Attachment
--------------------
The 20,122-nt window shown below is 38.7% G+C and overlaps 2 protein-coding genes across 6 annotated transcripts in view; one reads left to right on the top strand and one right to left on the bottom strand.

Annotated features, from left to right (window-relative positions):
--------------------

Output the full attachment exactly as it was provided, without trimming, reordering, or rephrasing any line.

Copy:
The 20,122-nt window shown below is 38.7% G+C and overlaps 2 protein-coding genes across 6 annotated transcripts in view; one reads left to right on the top strand and one right to left on the bottom strand.

Annotated features, from left to right (window-relative positions):